We read with interest the recent article by Jacobsen et al1 on the predictive properties of prostate-specific antigen (PSA) as a screening test for prostate cancer in a population-based setting. This study demonstrates an important point when considering operating characteristics of screening or diagnostic tests when used with different populations. In the urology practice setting, the prevalence of prostate cancer and benign prostate disease (a primary source of false-positive results) is far higher than in the general population. It should be expected that the specificity of the screening test will be greater in the general population, where there are proportionately fewer men with benign disease and more men free of disease. In community-based and primary care settings, the distributions of PSA levels among men with and without prostate cancer are more disparate than in the specialty setting.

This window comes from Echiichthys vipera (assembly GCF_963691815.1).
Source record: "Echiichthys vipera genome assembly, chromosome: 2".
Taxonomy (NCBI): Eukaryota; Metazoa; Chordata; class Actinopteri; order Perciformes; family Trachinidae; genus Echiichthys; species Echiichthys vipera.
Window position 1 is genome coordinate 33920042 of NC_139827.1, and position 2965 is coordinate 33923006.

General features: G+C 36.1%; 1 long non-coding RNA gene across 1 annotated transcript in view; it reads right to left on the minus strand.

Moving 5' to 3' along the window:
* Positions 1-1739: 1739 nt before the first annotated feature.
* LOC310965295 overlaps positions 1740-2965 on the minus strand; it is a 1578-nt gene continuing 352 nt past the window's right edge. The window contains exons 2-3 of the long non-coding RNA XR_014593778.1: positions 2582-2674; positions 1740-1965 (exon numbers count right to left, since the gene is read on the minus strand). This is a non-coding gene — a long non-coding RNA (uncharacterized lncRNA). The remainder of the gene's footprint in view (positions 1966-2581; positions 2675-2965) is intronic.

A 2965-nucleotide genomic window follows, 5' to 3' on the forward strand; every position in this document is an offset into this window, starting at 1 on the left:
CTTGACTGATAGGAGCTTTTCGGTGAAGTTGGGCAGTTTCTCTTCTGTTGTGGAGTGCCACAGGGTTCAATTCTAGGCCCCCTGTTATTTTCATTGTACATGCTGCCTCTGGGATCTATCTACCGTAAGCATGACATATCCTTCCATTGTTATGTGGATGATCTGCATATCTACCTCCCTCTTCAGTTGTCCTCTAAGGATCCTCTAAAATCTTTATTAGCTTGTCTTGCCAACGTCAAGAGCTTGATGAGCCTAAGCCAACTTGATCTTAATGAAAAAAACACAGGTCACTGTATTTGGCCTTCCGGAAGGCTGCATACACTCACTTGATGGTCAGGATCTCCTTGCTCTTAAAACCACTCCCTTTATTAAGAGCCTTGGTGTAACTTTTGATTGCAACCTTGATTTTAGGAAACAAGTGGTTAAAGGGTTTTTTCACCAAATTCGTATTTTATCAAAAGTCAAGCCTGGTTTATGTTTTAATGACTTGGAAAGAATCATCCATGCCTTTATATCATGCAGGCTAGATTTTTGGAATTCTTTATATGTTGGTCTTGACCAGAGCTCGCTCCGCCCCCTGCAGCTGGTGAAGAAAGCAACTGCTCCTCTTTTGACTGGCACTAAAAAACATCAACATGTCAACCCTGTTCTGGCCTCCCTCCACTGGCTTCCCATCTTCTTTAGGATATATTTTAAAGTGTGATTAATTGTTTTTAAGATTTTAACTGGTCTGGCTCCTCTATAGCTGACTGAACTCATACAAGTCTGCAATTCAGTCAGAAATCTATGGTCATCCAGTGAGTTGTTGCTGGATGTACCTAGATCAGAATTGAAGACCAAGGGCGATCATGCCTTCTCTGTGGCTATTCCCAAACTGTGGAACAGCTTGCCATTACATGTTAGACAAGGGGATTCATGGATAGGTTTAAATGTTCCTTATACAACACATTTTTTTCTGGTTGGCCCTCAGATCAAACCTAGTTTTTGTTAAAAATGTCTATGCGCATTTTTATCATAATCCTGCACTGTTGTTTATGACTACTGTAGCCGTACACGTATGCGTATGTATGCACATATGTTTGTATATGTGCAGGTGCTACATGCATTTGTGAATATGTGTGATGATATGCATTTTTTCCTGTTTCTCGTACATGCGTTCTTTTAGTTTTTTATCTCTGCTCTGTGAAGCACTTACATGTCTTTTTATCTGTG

We want to draw attention to 2 additional points that are crucial